Joelle Thomson Writer

Author, journalist, speaker

Author: Joelle Thomson (page 3 of 121)

Wines of the week… Ode to wine in film fest tonight

How did New Zealand wine become so successful so fast?

It’s a question many in the wine industry ask and most wine drinkers don’t, for good reason – they like the wines this country does best, namely, fruity, approachable, dry-ish whites made mostly from Sauvignon Blanc, Pinot Gris and Chardonnay.

French grapes, French winemaking methods and French regions (Burgundy, above) fuel the imaginations of New Zealand winemakers

France is the inspiration behind most New Zealand wine. French grapes, French wine styles and French winemaking methods dominate the thinking of Kiwi winemakers, which came through loud and clear in David Nash and Simon Mark-Brown’s new film,  A Seat at the Table, which premieres in Wellington tonight as part of this year’s NZ International Film Festival.

Read my review here on The Spinoff website: A Seat at the Table review by Joelle Thomson on


A Seat at the Table

France’s famous white burgundies and high quality New Zealand Chardonnays were the key wine focus in this film, which was refreshing, given that Sauvignon Blanc dominates New Zealand’s wine production, in terms of volume. Sauvignon now occupies about 80% of Marlborough’s vineyard area and over 85% of New Zealand’s wine exports. It dominates supermarket wine sales in this country and commands a pretty high price in supermarkets in most export markets.

Marlborough is New Zealand’s biggest wine region with 27,000 of this country’s 37,000 hectares, approximately speaking that is, so it’s a lot of eggs in one basket. While most of those ‘eggs’, so to speak, taste reliably fruity, fresh and bright, it’s always refreshing to get a different take on things, as last week with Jack Weaver, son of Sam and Mandy Weaver, an ex-pat British couple who, ironically, have only one degree’s separation from the theme of the film, A Seat at the Table. Sam Weaver used to work at Farr Vintners in the UK, the same company whose chairman, Stephen Browett, plays such an integral role in the new film.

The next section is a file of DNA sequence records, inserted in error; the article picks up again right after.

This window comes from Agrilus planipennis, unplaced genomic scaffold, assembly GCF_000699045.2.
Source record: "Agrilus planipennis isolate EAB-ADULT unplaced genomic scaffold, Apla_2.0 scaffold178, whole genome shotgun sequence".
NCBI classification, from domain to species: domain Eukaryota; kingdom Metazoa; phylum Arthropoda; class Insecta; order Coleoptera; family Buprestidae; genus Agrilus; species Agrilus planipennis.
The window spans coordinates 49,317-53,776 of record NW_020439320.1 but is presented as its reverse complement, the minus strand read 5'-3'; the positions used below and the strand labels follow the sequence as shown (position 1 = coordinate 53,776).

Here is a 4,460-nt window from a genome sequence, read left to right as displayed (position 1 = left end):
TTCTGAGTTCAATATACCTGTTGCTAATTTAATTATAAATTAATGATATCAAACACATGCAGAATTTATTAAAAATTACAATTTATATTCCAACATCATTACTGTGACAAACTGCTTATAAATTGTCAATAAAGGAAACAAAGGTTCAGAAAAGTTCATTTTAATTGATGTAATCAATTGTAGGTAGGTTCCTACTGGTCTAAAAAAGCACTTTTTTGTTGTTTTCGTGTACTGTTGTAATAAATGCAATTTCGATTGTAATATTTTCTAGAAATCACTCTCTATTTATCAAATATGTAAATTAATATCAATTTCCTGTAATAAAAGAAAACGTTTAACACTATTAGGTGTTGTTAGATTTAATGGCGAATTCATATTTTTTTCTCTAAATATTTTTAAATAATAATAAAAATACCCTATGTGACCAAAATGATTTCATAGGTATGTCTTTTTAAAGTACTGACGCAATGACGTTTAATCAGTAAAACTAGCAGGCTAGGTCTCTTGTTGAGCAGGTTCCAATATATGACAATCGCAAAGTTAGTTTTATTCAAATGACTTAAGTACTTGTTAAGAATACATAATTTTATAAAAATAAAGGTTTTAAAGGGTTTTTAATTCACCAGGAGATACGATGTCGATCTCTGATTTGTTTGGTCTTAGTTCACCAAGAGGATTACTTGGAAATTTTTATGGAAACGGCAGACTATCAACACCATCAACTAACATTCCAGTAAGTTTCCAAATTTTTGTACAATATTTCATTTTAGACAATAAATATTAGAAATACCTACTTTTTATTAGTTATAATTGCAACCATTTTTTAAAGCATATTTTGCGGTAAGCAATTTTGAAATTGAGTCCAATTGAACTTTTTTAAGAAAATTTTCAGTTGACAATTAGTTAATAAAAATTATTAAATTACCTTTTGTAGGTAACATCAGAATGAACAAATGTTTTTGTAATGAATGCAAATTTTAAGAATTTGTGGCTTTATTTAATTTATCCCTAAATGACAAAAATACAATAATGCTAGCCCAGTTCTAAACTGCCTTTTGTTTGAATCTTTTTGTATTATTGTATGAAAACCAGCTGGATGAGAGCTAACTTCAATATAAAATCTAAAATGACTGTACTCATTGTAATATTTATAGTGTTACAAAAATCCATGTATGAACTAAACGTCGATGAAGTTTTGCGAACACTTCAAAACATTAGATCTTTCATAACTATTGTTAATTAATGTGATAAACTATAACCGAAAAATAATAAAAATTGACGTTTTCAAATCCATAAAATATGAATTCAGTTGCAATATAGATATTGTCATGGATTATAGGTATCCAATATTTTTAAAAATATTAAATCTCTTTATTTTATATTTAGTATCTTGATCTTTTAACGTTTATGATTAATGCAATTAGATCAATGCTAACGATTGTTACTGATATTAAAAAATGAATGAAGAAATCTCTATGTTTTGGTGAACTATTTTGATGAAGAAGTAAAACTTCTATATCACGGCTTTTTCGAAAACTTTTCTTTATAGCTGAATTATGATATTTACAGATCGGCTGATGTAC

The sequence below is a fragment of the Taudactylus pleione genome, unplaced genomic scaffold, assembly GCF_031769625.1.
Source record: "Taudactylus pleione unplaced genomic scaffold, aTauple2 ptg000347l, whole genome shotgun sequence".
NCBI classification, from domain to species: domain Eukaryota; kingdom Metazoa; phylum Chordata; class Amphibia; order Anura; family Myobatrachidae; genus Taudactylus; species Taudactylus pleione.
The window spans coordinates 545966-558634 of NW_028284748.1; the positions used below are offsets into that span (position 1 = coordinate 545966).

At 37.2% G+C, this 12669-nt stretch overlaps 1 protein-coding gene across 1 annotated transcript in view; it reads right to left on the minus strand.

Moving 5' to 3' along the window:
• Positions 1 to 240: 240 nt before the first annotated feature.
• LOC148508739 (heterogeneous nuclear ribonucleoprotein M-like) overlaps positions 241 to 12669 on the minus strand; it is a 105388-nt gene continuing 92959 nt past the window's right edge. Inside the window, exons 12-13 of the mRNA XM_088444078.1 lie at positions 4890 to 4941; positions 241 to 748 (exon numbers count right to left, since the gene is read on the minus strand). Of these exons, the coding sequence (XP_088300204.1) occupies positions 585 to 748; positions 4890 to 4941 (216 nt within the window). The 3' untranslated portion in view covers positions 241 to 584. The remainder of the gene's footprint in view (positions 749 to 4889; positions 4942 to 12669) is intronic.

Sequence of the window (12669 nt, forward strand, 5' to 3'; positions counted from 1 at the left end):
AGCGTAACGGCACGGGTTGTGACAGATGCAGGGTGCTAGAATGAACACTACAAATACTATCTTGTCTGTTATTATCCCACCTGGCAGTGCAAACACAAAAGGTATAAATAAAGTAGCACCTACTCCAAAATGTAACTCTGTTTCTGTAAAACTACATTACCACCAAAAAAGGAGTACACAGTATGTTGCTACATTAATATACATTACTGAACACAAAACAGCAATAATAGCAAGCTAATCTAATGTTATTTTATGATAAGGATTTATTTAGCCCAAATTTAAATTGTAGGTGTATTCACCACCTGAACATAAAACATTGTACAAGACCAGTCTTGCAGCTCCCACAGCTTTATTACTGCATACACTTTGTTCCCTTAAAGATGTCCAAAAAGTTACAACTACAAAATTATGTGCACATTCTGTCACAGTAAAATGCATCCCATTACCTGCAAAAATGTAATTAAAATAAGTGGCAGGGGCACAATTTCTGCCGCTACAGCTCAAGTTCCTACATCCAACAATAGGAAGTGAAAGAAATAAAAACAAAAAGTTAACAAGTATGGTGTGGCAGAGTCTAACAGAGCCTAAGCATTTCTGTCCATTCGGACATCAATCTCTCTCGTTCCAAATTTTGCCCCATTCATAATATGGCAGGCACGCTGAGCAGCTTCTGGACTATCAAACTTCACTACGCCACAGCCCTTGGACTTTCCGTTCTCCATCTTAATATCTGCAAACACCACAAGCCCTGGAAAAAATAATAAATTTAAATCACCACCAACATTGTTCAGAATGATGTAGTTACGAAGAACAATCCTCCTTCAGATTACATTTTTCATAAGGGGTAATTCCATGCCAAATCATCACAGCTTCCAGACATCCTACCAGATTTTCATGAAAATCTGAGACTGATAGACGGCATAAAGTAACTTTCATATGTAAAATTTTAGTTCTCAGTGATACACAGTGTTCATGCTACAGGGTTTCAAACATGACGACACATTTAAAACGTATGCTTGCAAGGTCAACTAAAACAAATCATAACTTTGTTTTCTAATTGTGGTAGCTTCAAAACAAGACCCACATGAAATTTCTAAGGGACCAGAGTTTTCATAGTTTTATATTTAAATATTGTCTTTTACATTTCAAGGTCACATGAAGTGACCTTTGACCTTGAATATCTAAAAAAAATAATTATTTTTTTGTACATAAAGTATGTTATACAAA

Like most New Zealand winemakers, Weaver’s focus is on French winemaking but he aims for far more French-like flavours in his finished product. His wines tend to taste a little less fruity, tend to cost a little more and tend to last a little longer. Here are three of them, which wowed my tastebuds over the past seven days.

The proof is in the bottles. Try them.


Bargain buy

2018 Churton Estate Marlborough Sauvignon Blanc $27

Sauvignon Blanc dominates at Churton Estate in Marlborough, both in the vineyard (where it makes up 9 of the company’s 22 hectares) and in the amount of wine made.

This one is a blend of grapes grown on seven different vineyards, all estate-owned (no fruit is bought in by the Weavers, who are entirely reliant on their own, organically certified grapes). It’s a very French white; dry with beautifully floral aromas and body to burn. About 15% of the wine was fermented in oak, 5% with wild yeasts while the remainder was innoculated (winemaking yeasts added). It is a deliciously different take on Sauvignon Blanc and is now sealed with a screwcap – a first for Churton.

Treat of the week

2017 Churton Estate Best End Marlborough Sauvignon Blanc $45